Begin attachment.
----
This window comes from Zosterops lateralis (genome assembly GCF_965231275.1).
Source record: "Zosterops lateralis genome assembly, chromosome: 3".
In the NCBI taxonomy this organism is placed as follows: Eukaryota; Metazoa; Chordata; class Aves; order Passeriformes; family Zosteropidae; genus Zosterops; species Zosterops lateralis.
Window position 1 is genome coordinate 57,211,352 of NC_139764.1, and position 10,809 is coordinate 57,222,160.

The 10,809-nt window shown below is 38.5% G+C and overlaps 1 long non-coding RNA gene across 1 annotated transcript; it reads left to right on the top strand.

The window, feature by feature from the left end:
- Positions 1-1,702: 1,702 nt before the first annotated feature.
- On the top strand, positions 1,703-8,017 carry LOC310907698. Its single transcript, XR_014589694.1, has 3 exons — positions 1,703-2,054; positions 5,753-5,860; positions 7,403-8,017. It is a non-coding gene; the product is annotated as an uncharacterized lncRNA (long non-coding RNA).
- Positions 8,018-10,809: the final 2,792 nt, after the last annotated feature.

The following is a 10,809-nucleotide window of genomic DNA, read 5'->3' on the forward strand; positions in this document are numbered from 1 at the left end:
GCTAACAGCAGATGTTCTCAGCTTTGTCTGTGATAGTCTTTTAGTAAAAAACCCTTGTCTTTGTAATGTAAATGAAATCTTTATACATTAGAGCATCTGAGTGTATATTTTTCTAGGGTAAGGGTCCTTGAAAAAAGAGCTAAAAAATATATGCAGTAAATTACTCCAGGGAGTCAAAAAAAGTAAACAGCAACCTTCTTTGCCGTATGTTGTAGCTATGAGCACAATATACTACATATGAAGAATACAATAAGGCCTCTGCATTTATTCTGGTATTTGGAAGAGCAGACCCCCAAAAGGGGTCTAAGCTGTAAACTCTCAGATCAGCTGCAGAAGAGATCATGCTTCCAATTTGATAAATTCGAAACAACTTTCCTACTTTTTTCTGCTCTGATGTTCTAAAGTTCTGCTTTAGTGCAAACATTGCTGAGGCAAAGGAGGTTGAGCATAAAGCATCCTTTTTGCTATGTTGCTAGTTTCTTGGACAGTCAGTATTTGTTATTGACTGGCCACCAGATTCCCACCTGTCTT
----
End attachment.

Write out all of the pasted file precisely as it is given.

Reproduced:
This window comes from Zosterops lateralis (genome assembly GCF_965231275.1).
Source record: "Zosterops lateralis genome assembly, chromosome: 3".
In the NCBI taxonomy this organism is placed as follows: Eukaryota; Metazoa; Chordata; class Aves; order Passeriformes; family Zosteropidae; genus Zosterops; species Zosterops lateralis.
Window position 1 is genome coordinate 57,211,352 of NC_139764.1, and position 10,809 is coordinate 57,222,160.

The 10,809-nt window shown below is 38.5% G+C and overlaps 1 long non-coding RNA gene across 1 annotated transcript; it reads left to right on the top strand.

The window, feature by feature from the left end:
- Positions 1-1,702: 1,702 nt before the first annotated feature.
- On the top strand, positions 1,703-8,017 carry LOC310907698. Its single transcript, XR_014589694.1, has 3 exons — positions 1,703-2,054; positions 5,753-5,860; positions 7,403-8,017. It is a non-coding gene; the product is annotated as an uncharacterized lncRNA (long non-coding RNA).
- Positions 8,018-10,809: the final 2,792 nt, after the last annotated feature.

The following is a 10,809-nucleotide window of genomic DNA, read 5'->3' on the forward strand; positions in this document are numbered from 1 at the left end:
GCTAACAGCAGATGTTCTCAGCTTTGTCTGTGATAGTCTTTTAGTAAAAAACCCTTGTCTTTGTAATGTAAATGAAATCTTTATACATTAGAGCATCTGAGTGTATATTTTTCTAGGGTAAGGGTCCTTGAAAAAAGAGCTAAAAAATATATGCAGTAAATTACTCCAGGGAGTCAAAAAAAGTAAACAGCAACCTTCTTTGCCGTATGTTGTAGCTATGAGCACAATATACTACATATGAAGAATACAATAAGGCCTCTGCATTTATTCTGGTATTTGGAAGAGCAGACCCCCAAAAGGGGTCTAAGCTGTAAACTCTCAGATCAGCTGCAGAAGAGATCATGCTTCCAATTTGATAAATTCGAAACAACTTTCCTACTTTTTTCTGCTCTGATGTTCTAAAGTTCTGCTTTAGTGCAAACATTGCTGAGGCAAAGGAGGTTGAGCATAAAGCATCCTTTTTGCTATGTTGCTAGTTTCTTGGACAGTCAGTATTTGTTATTGACTGGCCACCAGATTCCCACCTGTCTT